In 2012, Bria released So Is The Day (Random Act Records). That collection showcased a developing flair for original songs and new takes on standards with notable players like Wycliffe Gordon, Victor Goines and Ulysses Owens Jr. and included a duet with John Pizzarelli. So Is The Day received rave reviews from critics; “while tipping a hat to tradition, [So Is The Day] appropriately pushes Bria Skonberg to the forefront of today’s musical talents” (All About Jazz). In 2015, following her second album Into Your Own, Skonberg received the distinguished Jazz At Lincoln Center Swing Award. Further accolades include Best Vocal and Best Trumpet awards from Hot House Jazz Magazine (2014-15, 2017), Outstanding Jazz Artist from the New York Bistro Awards (2014), DownBeat Rising Star (2013-17), and a nominee for Jazz Journalists Association Up and Coming Artist (2013).

Bria signed to Sony Music Masterworks’ OKeh Records in 2016 and released her debut LP, Bria, which won a Canadian JUNO award and made the Top 5 on Billboard jazz charts. She collaborated again with producer Matt Pierson, as well as multi-Grammy winner Gil Goldstein, for her second Sony album, With A Twist, released May 2017. Her music has garnered over 6 million streams online. 

She is an avid educator and supporter of public school opportunities, giving numerous workshops and concerts for students of all ages. Bria has been a faculty member at the Sacramento Traditional Jazz Camp (2008- present), Centrum Jazz Camp, performs outreach on behalf of Jazz at Lincoln Center and co-founded the New York Hot Jazz Camp for adults in 2015. She is currently working with the Louis Armstrong House Museum to develop educational activities, and is co-founder of the New York Hot Jazz Festival.


Interview with Kiku Collins – Pop, Jazz, and R&B Trumpet Player

Kiku Collins has established herself at the heights of pop, jazz and R&B. This former “Jersey Girl” followed music on a journey out of her small town to the Interlochen Center For the Arts, and from there, onto the biggest stages in the world. According to Jazz Journal International, “Ms. Collins plays trumpet and flugelhorn like a twenty-first century Miles Davis.”

Collins has performed with Beyonce, Michael Bolton, Jill Scott, Nick Lowe, Gloria Gaynor, Train, et al. She’s performed on the Today Show, Oprah Winfrey, Late Night with Jimmy Fallon, at the White House for President Obama (twice), The Rachel Ray Show, The View, The World Music Awards, the Black Girls Rock Awards on BET many times, Ellen Degeneres, the Grammys (and many others),in addition to appearances at several international jazz festivals.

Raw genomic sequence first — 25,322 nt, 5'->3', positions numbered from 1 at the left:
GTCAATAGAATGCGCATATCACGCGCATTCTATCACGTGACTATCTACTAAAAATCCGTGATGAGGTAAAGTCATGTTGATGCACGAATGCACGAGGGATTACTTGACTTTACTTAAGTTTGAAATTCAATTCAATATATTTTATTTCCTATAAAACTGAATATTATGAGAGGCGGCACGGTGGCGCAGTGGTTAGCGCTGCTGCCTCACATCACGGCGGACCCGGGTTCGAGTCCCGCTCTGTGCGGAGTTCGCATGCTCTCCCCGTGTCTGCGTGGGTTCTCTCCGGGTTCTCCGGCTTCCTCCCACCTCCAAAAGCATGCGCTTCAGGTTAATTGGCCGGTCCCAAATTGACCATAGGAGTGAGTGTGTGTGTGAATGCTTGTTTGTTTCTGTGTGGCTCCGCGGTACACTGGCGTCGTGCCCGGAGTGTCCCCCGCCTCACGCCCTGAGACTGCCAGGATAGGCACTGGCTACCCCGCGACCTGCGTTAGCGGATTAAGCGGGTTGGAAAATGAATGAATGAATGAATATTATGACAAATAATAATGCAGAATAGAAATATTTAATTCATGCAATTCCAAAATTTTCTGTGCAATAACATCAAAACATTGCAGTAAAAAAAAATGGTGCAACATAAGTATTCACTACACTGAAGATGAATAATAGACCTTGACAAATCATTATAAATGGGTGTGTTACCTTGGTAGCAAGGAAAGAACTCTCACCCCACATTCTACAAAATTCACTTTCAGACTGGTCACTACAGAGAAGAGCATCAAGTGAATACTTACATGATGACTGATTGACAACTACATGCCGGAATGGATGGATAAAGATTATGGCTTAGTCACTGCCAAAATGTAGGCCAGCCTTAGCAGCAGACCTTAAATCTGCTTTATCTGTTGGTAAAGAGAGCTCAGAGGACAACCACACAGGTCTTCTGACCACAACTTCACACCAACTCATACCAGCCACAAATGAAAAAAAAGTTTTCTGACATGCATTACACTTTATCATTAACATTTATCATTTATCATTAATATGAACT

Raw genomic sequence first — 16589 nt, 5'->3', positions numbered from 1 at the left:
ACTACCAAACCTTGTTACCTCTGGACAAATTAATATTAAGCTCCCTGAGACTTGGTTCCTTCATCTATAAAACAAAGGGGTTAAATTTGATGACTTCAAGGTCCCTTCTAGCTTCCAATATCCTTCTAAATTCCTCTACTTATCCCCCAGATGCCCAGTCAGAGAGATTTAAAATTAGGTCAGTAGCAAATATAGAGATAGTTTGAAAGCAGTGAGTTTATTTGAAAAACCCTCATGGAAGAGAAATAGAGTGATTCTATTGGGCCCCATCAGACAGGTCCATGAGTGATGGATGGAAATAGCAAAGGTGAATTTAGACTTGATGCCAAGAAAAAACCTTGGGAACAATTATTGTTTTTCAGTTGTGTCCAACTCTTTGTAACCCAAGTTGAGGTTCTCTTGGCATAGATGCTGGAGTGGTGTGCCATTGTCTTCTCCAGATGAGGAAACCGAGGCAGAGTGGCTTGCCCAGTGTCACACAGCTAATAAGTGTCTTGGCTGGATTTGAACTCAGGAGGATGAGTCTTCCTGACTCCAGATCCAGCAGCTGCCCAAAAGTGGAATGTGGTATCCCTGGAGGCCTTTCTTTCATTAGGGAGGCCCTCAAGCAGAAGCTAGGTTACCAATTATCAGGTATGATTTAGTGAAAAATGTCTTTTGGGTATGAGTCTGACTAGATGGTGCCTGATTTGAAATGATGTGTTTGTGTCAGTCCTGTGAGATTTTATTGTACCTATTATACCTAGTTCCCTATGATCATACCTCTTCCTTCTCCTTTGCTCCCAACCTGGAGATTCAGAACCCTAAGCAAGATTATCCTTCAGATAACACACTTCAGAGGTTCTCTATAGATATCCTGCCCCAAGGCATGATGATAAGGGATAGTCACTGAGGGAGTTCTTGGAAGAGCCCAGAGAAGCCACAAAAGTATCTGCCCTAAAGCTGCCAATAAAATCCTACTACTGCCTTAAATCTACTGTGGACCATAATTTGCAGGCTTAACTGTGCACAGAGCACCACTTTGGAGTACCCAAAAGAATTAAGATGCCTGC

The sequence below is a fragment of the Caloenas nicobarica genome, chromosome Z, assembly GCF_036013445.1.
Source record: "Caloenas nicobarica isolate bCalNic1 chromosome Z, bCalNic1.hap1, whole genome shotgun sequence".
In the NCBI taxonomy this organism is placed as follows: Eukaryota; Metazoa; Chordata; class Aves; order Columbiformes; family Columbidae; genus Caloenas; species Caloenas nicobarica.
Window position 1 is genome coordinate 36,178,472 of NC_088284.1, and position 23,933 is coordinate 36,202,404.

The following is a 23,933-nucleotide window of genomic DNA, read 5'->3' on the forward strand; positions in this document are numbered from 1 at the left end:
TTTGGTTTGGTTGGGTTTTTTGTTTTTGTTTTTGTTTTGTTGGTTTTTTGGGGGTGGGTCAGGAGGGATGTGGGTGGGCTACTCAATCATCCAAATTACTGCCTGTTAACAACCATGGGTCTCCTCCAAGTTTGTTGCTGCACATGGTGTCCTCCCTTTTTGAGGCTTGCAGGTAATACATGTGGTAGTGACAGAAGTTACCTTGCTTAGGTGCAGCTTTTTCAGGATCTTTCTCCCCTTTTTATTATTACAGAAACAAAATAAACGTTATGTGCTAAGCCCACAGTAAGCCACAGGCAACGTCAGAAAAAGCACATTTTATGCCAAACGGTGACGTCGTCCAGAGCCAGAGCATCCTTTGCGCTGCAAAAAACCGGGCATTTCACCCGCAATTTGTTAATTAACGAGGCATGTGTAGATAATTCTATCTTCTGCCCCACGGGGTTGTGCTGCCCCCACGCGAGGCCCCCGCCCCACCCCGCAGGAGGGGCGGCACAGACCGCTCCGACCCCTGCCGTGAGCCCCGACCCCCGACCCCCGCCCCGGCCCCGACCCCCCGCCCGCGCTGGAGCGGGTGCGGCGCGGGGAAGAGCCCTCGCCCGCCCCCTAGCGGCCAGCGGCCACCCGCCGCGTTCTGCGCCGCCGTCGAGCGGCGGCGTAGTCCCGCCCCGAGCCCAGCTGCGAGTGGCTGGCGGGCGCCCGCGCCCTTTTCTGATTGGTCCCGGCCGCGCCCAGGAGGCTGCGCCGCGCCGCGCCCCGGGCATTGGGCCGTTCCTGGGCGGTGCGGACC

Collins boasts two recordings as a leader, to her credit. Innova Records said about her debut recording, “Here With Me” that “Kiku puts a flugelhorn to her lips and animals come to listen, it’s so sweet.” Her newest recording, “Red Light” showcases her unique abilities as composer, performer and producer and includes notable guest performances by Michael Lington and Al Chez. A third album is officially in the works.

Collins continues to keep a busy schedule as a performer and clinician for Getzen Musical Instruments and spends much of her time creating new music in her recording studio. Legendary trumpeter Mike Vax said of Ms. Collins,“Her phrasing, sound and lyricism remind me of great singers. For me, that is one of the best compliments that I could give to any trumpet player!”

Collins is also a cancer and lymphedema patient, and is actively involved with #Cancerland and other advocacy organizations. Until we have a cure, we have each other.


Brass Chicks: From working with Beyoncé to appearing on TV and in the White House, you are no stranger to high-profile gigs with and for important people. How do you manage your nerves and stay calm on stage during these performances?

Kiku Collins: I make sure that I’m prepared as much as possible. Learn the music inside and out, warm up, hydrate, and go from there. One of the biggest lessons I’ve learned along the way is this – if I feel nervous, I tend to screw up. I like to use the energy in a more exciting way. I like to think of all of the people out there who are excited to hear music! And, I get to make some of it for them! What a privilege. Enjoy it and create happiness! I remember after my first White House gig, one of the band members congratulated me on one tune that I started on my own – out of the blue. He said he sat there nervously waiting for me to start, and breathed a sigh of relief when it came out right. I laughed at him and realized how funny it was that he was more nervous than I was. What I did was blow air through my flugel, which was cold at the moment, sing my first note in my head, and realize that I’d done it a handful of times during rehearsals without a problem. I was still a bit tense since I had no reference note or rhythm, only a very quick and quiet countoff, but The Obama’s were sitting mere feet away from me, waiting! What an opportunity!

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Five Post-Grad Lessons from Playing Trombone in College Marching Band

This week’s Five Things Friday post was written by Kristen Frank, an alumna of Lousisiana State University’s “Golden Band from Tigerland” who played the trombone in high school and college. She holds bachelor’s degrees in English and psychology with a minor in linguistics and an MS in psychology and currently currently teaches psychology at Baton Rouge Community College.

See the end of this post for Ms. Frank’s more complete biography.


The wand chooses the wizard, and the trombone chose me. Here are five things I have learned from playing since I graduated!